Esri Notable Contributor
Hello and thank you in advance.

I am still, unfortunately, a little confused on the projection for posting data in Google Earth:

I understand that GE and MS apps use a spheroid only model, which is the projection ESRI calls:
Geographic Coordinate System, (spheroid-based)  "GCS_WGS 1984 Major Auxiliary Sphere" or
Projected Coordinate System (World) "WGS_1984_Web_Mercator"

Whereas ESRI uses a spheroid or ellipsoid model, which is the projection ESRI calls:
Geographic Coordinate System (World)  "GCS_WGS_1984" or
Projected Coordinate System (World) "WGS_1984_Web_Mercator (Auxiliary Sphere)"

The instructions in Technical Article ID: 34749 say when using 9.3 SP1 to use the:
Predefined Projected Coordinate System (World) "WGS_1984_Web_Mercator"

HERE IS MY PROBLEM:
When projecting from NAD83 to Projected WGS_1984_Web_Mercator in the toolbox,
there is a message that this is an undefined projection, and I can only do it with a
double: NAD_1983_To_WGS_1984_5 AND WGS_1984_Major _Auxiliary_Sphere_To_WGS_1984

The same is true (obviously) if I try to project from NAD83 to Geographic GCS_WGS_1984_Major_Auxiliary_Sphere

Isn't this exactly the same as just going from NAD_1983_To_GCS_WGS_1984, which is the ESRI model,
not the Google Earth or MS (Bing) model, right?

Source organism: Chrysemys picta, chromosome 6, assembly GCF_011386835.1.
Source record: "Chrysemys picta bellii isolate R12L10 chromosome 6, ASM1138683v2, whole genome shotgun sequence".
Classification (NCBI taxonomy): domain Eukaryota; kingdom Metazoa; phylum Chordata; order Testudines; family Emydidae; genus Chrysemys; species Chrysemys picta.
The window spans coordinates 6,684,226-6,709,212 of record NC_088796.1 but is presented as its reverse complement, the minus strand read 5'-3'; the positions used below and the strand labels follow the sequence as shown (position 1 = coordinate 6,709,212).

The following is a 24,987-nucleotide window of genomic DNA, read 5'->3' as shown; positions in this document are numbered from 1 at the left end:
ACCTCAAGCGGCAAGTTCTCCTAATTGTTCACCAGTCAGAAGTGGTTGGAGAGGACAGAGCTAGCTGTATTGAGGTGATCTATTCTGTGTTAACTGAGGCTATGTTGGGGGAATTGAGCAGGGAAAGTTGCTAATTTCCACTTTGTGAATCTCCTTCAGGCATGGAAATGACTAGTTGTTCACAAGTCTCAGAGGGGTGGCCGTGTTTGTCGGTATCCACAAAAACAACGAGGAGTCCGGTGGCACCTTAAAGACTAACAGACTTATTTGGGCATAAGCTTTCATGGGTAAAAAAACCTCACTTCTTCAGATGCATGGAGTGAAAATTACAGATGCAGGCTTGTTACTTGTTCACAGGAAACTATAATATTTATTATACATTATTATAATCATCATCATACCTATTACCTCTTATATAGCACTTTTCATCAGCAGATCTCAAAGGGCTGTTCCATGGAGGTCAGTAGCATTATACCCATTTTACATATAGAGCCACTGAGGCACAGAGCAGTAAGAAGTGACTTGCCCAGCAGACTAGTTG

In the end, projecting to GCS_WGS_1984 is equivalent to
projecting to PCS_WGS_1984_Web_Mercator which is equivalent to
projecting to GCS_WGS_1984_Major_Auxiliary_Sphere

The only difference is that the denominator of the flattenting ratio for the PCS_WGS_1984_Web_Mercator is infinity
instead of 298.257224.   No matter what, the locations lie directly on top of one another and NOT where I can
see them (my well points) on the Google Earth image.

So, how do folks line up their very locatlized point locations on a Google Earth visualization for their projects/clients?

In addition, using the double transform to get to
Projected Coordinate System (World) "WGS_1984_Web_Mercator"
yields the same projected or local bounding coordinates as
Projected Coordinate System (World) "WGS_1984_Web_Mercator (Auxiliary Sphere)"
HOWEVER, Google Earth will not import the file "WGS_1984_Web_Mercator (Auxiliary Sphere)"  (says zero features)
Why does this happen?

HELP!!

Nicki Cook


Ni Nicki,

You're caught in between our transitioning to "WGS_1984_Web_Mercator (Auxiliary Sphere)". Both it and "WGS_1984_Web_Mercator"  will have exactly the same coordinate values for the same location on the Earth. They're just different ways of emulating the coordinate system used by Bing and Google maps when they cache their data.